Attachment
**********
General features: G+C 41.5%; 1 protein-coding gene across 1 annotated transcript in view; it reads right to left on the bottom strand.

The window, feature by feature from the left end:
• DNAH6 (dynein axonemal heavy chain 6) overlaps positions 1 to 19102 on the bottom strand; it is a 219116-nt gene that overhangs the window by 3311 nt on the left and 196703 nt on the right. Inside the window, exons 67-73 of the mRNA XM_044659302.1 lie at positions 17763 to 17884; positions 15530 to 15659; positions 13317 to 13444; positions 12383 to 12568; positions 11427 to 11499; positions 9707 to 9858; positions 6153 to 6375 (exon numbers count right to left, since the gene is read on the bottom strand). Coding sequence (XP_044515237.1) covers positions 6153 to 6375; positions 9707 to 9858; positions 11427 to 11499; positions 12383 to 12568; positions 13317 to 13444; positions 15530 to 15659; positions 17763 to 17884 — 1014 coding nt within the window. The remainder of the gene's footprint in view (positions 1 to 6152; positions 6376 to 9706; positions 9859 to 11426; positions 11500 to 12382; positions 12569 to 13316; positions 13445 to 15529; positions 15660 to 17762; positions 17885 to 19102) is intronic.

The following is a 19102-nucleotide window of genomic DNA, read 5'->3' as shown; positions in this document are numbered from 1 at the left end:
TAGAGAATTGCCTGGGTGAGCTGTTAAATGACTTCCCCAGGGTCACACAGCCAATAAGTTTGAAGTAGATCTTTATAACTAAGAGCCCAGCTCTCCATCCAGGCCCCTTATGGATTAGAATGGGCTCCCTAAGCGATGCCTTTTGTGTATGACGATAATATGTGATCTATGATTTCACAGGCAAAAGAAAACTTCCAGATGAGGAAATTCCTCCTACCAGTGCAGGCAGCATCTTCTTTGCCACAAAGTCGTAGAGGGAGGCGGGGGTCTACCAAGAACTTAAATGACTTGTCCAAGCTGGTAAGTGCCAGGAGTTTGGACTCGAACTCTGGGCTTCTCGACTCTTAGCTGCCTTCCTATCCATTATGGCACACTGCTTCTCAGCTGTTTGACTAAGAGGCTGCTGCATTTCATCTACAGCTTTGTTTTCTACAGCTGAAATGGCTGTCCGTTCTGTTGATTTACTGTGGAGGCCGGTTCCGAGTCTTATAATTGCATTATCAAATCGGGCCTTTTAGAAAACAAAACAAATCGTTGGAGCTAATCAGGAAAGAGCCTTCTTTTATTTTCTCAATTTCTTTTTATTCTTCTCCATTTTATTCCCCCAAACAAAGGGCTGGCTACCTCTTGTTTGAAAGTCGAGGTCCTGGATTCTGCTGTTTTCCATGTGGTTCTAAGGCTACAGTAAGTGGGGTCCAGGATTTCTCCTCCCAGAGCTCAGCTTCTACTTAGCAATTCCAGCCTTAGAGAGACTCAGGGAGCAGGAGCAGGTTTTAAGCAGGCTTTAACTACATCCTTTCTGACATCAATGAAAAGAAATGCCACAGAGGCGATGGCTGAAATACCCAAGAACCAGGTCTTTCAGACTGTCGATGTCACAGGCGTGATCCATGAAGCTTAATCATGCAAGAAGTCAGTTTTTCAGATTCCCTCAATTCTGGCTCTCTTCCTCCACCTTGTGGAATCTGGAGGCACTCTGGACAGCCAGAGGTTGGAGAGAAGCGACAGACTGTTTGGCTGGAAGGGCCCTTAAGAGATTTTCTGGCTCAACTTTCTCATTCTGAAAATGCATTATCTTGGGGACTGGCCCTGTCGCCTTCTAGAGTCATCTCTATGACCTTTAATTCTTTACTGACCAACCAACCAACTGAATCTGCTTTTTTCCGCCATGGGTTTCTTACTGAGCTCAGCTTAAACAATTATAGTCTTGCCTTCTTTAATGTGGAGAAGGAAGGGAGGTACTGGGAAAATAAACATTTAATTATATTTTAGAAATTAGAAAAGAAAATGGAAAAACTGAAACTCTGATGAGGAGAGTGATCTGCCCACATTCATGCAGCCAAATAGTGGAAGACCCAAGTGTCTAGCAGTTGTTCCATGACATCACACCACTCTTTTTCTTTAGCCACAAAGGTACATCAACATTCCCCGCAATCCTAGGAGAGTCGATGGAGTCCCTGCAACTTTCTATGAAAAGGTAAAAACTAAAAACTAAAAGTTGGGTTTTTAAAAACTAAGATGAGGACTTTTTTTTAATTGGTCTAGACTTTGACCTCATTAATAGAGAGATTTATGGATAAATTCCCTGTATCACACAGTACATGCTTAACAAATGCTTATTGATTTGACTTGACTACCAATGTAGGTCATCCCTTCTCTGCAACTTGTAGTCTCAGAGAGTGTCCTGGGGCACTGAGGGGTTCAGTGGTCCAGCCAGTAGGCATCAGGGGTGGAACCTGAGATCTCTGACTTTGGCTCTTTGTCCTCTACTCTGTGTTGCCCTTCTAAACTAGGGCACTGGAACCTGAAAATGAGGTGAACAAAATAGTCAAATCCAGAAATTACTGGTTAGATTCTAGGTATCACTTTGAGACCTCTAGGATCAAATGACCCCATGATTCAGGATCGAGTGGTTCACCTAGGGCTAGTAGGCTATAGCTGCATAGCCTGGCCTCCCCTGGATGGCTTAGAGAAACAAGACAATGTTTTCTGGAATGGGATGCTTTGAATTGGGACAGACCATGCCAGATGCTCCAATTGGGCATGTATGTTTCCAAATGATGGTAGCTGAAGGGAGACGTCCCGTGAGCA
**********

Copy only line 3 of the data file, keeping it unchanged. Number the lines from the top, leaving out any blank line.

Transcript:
• DNAH6 (dynein axonemal heavy chain 6) overlaps positions 1 to 19102 on the bottom strand; it is a 219116-nt gene that overhangs the window by 3311 nt on the left and 196703 nt on the right. Inside the window, exons 67-73 of the mRNA XM_044659302.1 lie at positions 17763 to 17884; positions 15530 to 15659; positions 13317 to 13444; positions 12383 to 12568; positions 11427 to 11499; positions 9707 to 9858; positions 6153 to 6375 (exon numbers count right to left, since the gene is read on the bottom strand). Coding sequence (XP_044515237.1) covers positions 6153 to 6375; positions 9707 to 9858; positions 11427 to 11499; positions 12383 to 12568; positions 13317 to 13444; positions 15530 to 15659; positions 17763 to 17884 — 1014 coding nt within the window. The remainder of the gene's footprint in view (positions 1 to 6152; positions 6376 to 9706; positions 9859 to 11426; positions 11500 to 12382; positions 12569 to 13316; positions 13445 to 15529; positions 15660 to 17762; positions 17885 to 19102) is intronic.